The former editor of the British magazine The Spectator explores the failure of formerly sacrosanct liberal ideas based in class and hails the newly urgent idenitarian politics that have risen in response, offering ways to combat the backlash of bombastic populism and democratic torpor on both Left and Right.
He is good on the joys of reading for pleasure ... He persuasively argues that this dysfunctional system is churning out young people who are 'over-qualified but afflicted by ignorance' ... D’Ancona makes his case well. He is right to argue that identity-driven movements exist because there are genuine grievances about racism and sexism. The book is well written and thoughtful and he avoids the self-flagellation fashionable among liberals ... However, I am less optimistic that this new form of digitally amplified tribalism will improve public life.
... the very obviousness of its focus emerges as one of the key strengths of Identity, Ignorance, Innovation. This is because of d’Ancona’s range. The author neatly synthesizes material from across the political spectrum, drawing on a range of references, and powerfully backs up his arguments with evidence ... D’Ancona is particularly clear-eyed about identity politics ... Identity, Ignorance, Innovation convincingly argues that we can aim higher, and that collaboration, tolerance and education are the keys to navigating the array of challenges and changes we currently face. However, there is a key part of the story that is touched on all too sporadically, if at all. This is the position of older millennials (such as the author of this review) ... he offers too little on how a small but significant cohort that has already been directly affected by not one but two 'once in a generation' shocks could or should respond. This book is no complete policy guide, then, and it does not claim to be. However, d’Ancona’s regular practical suggestions help to take it beyond mere theory and into the real world—which is more than can be said for many of today’s political commentators. Decision-makers would do well to read it.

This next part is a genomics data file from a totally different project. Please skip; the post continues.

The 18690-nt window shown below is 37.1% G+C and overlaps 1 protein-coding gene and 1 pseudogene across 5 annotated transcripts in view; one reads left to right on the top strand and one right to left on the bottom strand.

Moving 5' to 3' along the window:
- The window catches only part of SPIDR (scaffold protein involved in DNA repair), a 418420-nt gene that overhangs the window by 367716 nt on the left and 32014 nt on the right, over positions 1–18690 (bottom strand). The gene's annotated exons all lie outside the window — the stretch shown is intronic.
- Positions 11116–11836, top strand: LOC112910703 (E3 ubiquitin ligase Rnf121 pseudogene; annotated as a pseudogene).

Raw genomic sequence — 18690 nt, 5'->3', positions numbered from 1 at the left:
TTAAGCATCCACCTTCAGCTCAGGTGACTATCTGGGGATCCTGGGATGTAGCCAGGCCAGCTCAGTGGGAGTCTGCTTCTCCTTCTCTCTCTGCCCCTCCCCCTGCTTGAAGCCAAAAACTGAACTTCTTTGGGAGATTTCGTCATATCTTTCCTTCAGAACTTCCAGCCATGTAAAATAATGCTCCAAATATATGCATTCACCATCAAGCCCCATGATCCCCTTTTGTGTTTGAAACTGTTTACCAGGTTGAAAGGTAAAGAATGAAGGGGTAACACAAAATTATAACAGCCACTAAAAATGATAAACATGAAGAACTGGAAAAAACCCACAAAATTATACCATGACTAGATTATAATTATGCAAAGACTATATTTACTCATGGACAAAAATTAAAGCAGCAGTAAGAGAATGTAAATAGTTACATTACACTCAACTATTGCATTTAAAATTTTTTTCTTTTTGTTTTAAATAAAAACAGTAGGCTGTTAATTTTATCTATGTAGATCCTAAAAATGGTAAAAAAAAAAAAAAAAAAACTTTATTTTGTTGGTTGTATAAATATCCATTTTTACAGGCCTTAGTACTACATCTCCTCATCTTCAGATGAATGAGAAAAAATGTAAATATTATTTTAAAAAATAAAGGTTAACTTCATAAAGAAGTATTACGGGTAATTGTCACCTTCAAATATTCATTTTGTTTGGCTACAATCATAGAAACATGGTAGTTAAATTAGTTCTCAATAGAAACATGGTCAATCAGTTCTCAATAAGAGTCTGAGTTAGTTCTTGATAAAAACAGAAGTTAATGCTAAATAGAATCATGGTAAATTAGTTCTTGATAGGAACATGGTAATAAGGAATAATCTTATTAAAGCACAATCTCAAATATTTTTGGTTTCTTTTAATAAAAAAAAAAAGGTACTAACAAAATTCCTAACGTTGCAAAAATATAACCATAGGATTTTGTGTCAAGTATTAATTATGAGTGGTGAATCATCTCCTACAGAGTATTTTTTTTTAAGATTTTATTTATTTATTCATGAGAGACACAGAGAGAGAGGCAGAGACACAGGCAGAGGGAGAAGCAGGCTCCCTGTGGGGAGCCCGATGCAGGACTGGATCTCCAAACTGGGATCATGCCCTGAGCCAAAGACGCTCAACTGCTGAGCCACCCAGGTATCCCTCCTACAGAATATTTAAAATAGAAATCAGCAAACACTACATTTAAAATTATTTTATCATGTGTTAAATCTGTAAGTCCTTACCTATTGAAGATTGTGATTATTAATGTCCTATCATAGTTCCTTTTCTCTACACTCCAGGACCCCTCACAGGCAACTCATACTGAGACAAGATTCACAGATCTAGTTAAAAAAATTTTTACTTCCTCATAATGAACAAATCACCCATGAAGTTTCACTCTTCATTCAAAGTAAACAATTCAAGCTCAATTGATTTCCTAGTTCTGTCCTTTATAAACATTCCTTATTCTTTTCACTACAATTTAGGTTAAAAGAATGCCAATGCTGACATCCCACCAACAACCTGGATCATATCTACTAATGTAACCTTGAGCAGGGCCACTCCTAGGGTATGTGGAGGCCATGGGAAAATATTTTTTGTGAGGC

This is an old debate [about strengthening education], and, although d’Ancona’s contribution is passionate (one senses the frustrated parent), it lacks the detailed evidence to offer a truly persuasive alternative ... D’Ancona is generous with his excerpts of other writers...Perhaps as a result, Identity, Ignorance, Innovation does not add up to a political agenda (it also sidesteps questions from the constitution to climate change). What I most took from d’Ancona’s book was his lack of complacency: his is a heartfelt attempt to renew liberal ideals for the coming decades. He cites and employs the principle of charity—interpreting someone’s arguments in the most reasonable way possible. How sorely our public debate needs others to express themselves similarly.